Brazil's Dilma Rousseff deserves real credit for seeking to listen to protesters in her country and for moving to change laws that had superempowered the political establishment and protected its members as they parlayed their jobs into illicit income and a place seemingly above the law. But, again, she was already president and had a history as a revolutionary and as a leader of a political party that was born of a protest movement. She sees change and listening to the people as part of her mandate. And she may well be able to turn that into another term in office if she follows through on the reforms she proposed last week.

But in places like the Arab world, the hopes of revolutionaries are more likely to turn into frustrations -- just as they did for the members of the Occupy movement, which, for all the soundness behind its campaign against inequality and the concentrated power of the 1 percent, now looks more like a worldwide tantrum than the beginning of a new era.

It is great that new technologies enable crowds to gather quickly, communicate among themselves, learn new slogans, and be briefed on the latest developments. They can help translate feelings into nationwide actions with unprecedented speed. But if the elites have the money, control the military, control the police, control the mechanisms of political expression, if they can use the means of the state to suppress upheaval or if they can exploit revolutions to advance their own agendas versus those of other elites, they become hard to dislodge -- especially for movements without real leaders, clear agendas, strong political organizations, or effective plans for enshrining their values were they ever to gain power.

Frustrated with the unreliable and sometimes menacing Morsy, the United States and other Western powers may welcome the return of the Egyptian military to power if it comes to that, just as they embraced the dubious Morsy and his counterparts in Libya. As great powers, they are more interested in stability than in empowering people who would upset the established actors they are used to working with -- which means those in the international system are complicit in preserving the status quo.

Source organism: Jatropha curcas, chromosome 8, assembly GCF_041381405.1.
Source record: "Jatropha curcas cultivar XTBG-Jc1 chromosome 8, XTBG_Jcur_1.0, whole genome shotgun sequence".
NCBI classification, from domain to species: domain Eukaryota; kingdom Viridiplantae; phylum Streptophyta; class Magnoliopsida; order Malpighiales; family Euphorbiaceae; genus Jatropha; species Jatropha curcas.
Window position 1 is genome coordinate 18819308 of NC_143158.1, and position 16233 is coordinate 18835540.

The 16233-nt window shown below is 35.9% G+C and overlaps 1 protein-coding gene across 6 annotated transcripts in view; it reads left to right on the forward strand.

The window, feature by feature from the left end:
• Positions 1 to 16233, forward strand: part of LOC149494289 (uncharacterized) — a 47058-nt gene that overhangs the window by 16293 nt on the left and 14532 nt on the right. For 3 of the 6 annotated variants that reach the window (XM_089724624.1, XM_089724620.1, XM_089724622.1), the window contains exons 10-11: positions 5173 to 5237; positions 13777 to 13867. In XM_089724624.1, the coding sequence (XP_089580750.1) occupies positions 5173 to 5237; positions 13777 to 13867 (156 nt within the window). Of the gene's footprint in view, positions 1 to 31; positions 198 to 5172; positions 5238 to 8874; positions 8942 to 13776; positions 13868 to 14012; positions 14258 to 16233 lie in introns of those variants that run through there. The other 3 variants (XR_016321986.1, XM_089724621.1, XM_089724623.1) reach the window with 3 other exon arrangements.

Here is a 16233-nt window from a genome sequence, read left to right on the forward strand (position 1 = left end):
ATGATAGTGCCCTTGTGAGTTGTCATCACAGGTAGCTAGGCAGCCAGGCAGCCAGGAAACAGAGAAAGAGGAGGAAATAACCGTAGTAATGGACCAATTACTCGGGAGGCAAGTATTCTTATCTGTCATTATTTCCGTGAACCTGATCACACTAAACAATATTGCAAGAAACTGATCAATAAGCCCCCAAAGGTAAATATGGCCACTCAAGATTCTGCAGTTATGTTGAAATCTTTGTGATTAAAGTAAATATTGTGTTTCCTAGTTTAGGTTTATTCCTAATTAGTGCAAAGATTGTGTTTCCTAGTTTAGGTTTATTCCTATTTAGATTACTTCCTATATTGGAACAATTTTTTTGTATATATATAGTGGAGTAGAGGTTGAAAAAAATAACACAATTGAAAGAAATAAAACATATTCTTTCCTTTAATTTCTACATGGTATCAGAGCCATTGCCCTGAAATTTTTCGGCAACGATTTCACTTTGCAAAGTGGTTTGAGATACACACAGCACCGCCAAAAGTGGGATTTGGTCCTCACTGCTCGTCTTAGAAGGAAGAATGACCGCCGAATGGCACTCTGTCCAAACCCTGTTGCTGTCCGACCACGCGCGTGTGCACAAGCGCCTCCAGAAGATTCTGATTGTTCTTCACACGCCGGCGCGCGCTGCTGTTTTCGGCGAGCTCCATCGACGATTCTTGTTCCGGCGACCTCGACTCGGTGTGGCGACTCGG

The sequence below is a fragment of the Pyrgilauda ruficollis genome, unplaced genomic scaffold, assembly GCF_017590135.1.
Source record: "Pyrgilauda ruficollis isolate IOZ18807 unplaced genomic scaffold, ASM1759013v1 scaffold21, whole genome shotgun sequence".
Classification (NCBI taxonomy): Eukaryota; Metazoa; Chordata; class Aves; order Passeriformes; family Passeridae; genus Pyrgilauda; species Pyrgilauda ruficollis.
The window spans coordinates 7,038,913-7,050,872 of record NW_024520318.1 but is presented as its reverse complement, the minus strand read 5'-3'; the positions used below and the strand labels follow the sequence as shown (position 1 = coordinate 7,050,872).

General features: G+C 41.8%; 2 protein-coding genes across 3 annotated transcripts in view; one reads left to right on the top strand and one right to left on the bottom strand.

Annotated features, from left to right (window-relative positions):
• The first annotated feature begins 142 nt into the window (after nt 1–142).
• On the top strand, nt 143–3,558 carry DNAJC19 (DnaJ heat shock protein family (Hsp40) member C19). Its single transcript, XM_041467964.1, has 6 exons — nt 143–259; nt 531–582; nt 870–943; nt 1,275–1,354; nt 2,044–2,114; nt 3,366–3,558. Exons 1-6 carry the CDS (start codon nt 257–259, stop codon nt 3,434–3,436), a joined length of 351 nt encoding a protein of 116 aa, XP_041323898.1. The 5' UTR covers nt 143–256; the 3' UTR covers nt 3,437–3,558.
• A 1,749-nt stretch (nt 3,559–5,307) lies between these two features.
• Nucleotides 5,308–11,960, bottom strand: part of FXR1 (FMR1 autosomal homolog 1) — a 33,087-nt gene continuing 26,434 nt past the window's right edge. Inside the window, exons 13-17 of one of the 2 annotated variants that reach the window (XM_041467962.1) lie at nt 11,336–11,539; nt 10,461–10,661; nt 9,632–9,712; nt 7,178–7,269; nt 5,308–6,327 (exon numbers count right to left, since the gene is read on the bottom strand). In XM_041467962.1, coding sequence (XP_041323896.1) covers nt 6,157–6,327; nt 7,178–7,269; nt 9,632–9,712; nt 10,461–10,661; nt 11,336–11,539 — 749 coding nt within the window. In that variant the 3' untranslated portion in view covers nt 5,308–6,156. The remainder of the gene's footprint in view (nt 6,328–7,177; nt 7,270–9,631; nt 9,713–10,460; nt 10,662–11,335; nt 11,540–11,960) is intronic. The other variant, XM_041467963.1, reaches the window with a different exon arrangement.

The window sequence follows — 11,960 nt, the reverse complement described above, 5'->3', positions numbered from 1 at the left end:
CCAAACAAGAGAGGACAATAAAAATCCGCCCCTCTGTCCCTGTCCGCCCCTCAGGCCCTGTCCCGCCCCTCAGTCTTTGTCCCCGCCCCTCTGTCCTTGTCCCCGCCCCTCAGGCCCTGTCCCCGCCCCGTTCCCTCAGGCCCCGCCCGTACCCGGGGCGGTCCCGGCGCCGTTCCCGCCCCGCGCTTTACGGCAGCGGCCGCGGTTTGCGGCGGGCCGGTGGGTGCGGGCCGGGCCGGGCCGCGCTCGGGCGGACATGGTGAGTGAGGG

That underscores a point long understood by many students of power: The greatest force to be overcome in governments and societies everywhere is inertia. Demonstrations are easy. Lasting change is hard. Those who hope for it in the Arab world and elsewhere must focus more on training oppositions in the long game of getting and consolidating power and less on how today's chants are playing on CNN or in the Twitterverse.

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David Rothkopf

When the World's Sugar Daddy Turns Sour

Is the U.S. about to send the global economy into a tailspin?

The president of the United States is in Africa. Nelson Mandela is on life support. John Kerry is in Israel. Syria festers. America is somehow shocked that its plan to rely on the goodwill of the Taliban and Hamid Karzai to solve Afghanistan's problems isn't working. Edward Snowden seems to have spent the past week playing in the Moscow road company version of the Tom Hanks movie The Terminal.

Yet somehow, in my mind's ear, I hear the ominous music that normally accompanies the approach of an animatronic shark, suggesting there is a bigger story out there -- one whose dorsal fin broke the surface in the past few days, one that is slowly circling us.